Quantifying and harmonizing data of FLW is crucial for a common effort against FLW
On a sunny August day in 2022, farmer and cherry wine producer Harald Krabbe from Frederiksdal in Denmark posted on his LinkedIn profile that he was open for swift business. Due to optimal weather conditions and a limited production capacity, around 300 tonnes of surplus cherries were fully ripe and ready for someone else to harvest them at short notice.
As the International Day of Awareness of Food Loss and Waste, 29th of September is approaching, social media is flooded with examples like this of food loss (lost before the retail stage as opposed to ‘food waste’), raising the awareness of both FLW problems and solutions.
In this case, the LinkedIn post by Harald Krabbe did its job, and no cherries ended up in the biogas plant. The surplus cherries became of value to consumers and smaller companies.
Unfortunately, this is the exception rather than the rule.
Nearly 90 million tonnes of food are lost at the primary production stage across Europe per year (WWF-UK, 2021).
Actions to eleminate FLW
The EU Commission is currently preparing its next actions to eliminate the food loss and waste and is planning to propose binding legislation by the end of 2023. As part of the preparations, ambitious projects and initiatives have already been taken by the EU, e.g. the joint Platform on Food Losses Food Waste.
Nevertheless, one problem makes legislation difficult. “In order to ensure that national efforts against food waste are informed by a solid evidence base and support sharing of innovation and best practice, the EU has been working on augmenting and improving the quantification of food waste levels”, as the Commission states on the platform website.
Accurate quantification is a corner stone of the ZeroW project in which 46 partners from 16 European countries are testing and suggesting methods for creating valid data, which can be turned into suggestions of concrete actions to be taken.
Testing technologies with a systemic approach
The project is testing a multitude of technologies in nine living labs, but is also taking overarching initiatives across the living labs with a systemic approach.
“ZeroW has a dedicated effort to develop and implement a managed European Zero Food Loss Waste dataspace (0FLW) to provide an infrastructure for reliable data sharing between the entire food chain actors and to agree on common principles for this exchange. Additionally, through the Systemic Innovation Living Lab 1, the project will deliver and pilot an open, data-driven IT-based solution for capturing FLW related data throughout the supply chain and providing analytics to address the requirements of the SDG Indicator 12.3.1 (Global Food Loss and Waste), the Delegated Decision (EU) 2019/1597 and the Implementing Decision (EU) 2019/2000”, clarifies the project coordinator, Anna George, from Inlecom Commercial Pathways.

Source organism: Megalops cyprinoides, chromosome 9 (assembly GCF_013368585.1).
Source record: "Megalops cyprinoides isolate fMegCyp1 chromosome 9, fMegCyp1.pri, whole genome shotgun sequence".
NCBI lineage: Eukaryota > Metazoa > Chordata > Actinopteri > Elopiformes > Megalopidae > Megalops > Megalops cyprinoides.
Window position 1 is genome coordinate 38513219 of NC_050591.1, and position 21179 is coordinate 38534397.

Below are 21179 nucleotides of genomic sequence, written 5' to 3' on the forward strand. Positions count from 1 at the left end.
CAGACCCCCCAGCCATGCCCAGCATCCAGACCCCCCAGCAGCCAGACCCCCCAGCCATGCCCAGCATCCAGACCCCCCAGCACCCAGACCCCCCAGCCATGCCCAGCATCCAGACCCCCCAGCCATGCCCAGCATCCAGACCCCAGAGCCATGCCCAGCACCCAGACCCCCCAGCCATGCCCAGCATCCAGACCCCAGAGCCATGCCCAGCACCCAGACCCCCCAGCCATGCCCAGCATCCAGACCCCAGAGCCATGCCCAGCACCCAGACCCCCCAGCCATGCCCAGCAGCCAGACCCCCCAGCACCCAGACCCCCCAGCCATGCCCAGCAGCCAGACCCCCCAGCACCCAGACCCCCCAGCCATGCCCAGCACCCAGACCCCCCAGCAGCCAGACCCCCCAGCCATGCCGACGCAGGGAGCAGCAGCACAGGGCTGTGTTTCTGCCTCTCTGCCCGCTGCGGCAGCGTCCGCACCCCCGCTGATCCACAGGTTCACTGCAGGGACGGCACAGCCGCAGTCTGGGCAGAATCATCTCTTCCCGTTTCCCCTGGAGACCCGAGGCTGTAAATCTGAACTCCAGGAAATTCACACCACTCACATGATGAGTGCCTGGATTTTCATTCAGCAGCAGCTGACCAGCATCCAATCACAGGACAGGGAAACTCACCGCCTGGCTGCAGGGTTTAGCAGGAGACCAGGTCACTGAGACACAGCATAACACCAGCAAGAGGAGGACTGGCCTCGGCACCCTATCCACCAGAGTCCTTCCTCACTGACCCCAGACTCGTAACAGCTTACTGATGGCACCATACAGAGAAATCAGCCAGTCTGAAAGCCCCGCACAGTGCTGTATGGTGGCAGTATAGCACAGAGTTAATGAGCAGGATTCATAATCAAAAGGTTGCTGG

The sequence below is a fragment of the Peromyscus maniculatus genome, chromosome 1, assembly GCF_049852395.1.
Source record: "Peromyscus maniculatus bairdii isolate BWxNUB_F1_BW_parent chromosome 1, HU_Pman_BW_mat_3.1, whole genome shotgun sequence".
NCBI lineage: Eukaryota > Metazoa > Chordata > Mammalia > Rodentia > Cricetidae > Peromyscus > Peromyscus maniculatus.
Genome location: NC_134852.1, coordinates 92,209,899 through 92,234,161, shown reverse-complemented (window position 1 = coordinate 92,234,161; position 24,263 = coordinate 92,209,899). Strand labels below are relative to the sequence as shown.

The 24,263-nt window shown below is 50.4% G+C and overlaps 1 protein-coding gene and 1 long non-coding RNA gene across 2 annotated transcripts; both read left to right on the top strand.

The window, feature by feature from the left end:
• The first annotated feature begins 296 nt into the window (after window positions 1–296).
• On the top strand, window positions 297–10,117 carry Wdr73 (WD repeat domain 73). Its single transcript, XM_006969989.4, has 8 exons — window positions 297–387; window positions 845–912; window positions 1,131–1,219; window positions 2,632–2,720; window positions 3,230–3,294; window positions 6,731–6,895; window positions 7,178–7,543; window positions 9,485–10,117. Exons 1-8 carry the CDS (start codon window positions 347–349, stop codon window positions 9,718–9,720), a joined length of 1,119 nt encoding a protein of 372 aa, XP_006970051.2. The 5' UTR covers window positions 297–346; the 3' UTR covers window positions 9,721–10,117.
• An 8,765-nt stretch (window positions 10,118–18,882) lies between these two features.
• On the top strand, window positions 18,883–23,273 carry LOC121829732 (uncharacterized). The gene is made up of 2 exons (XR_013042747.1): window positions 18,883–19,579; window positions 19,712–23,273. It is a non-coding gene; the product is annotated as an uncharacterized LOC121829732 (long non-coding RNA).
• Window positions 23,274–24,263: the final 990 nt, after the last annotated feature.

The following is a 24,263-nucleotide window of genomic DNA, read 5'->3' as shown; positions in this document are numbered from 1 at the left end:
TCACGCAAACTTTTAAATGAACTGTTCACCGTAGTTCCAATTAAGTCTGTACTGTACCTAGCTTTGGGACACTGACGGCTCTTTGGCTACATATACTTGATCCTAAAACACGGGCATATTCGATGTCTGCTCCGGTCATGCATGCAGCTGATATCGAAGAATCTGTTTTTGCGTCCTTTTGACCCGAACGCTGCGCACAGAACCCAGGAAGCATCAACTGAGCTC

Michiel Stornebrink, Program manager Semantic Interoperability at TNO, is involved in the development of the 0FLW dataspace:
“In the past it took years to agree on standards but tools such a Vocabulary hub can reduce that time by facilitating a community driven development of semantic models and corresponding protocols. Of course, proof of the pudding is in the eating and therefore it must be rolled out based on real-world experiences, and this is precisely what ZeroW does”.
The practical testing is done across the project’s living labs, e.g. the systemic innovation living lab #1.
“In ZeroW we are addressing the enormous challenges of missing/fragmented FLW data, arduous/inaccurate data collection processes and methods based primarily on subjective assessments through the direct involvement of the relevant actors from the entire food-chain. We want to make sure we pilot a useful and applicable and practical FLW Monitoring and Assessment platform that is scalable to EU level”, says Saša Štraus, PhD, DIH AGRIFOOD Senior Expert, and Living Lab co-leader.
“This will provide the needed transparency of where there is a risk of FLW through overproduction and support the farmers and the other actors to plan to eliminate it, for example by matching the supply with demand”.
In other words, the ambition is that the ZeroW recommendations can contribute to a more coherent system and ensure more success stories, so food producers like Harald Krabbe do not need to rely on LinkedIn to find takers of their surplus produce.
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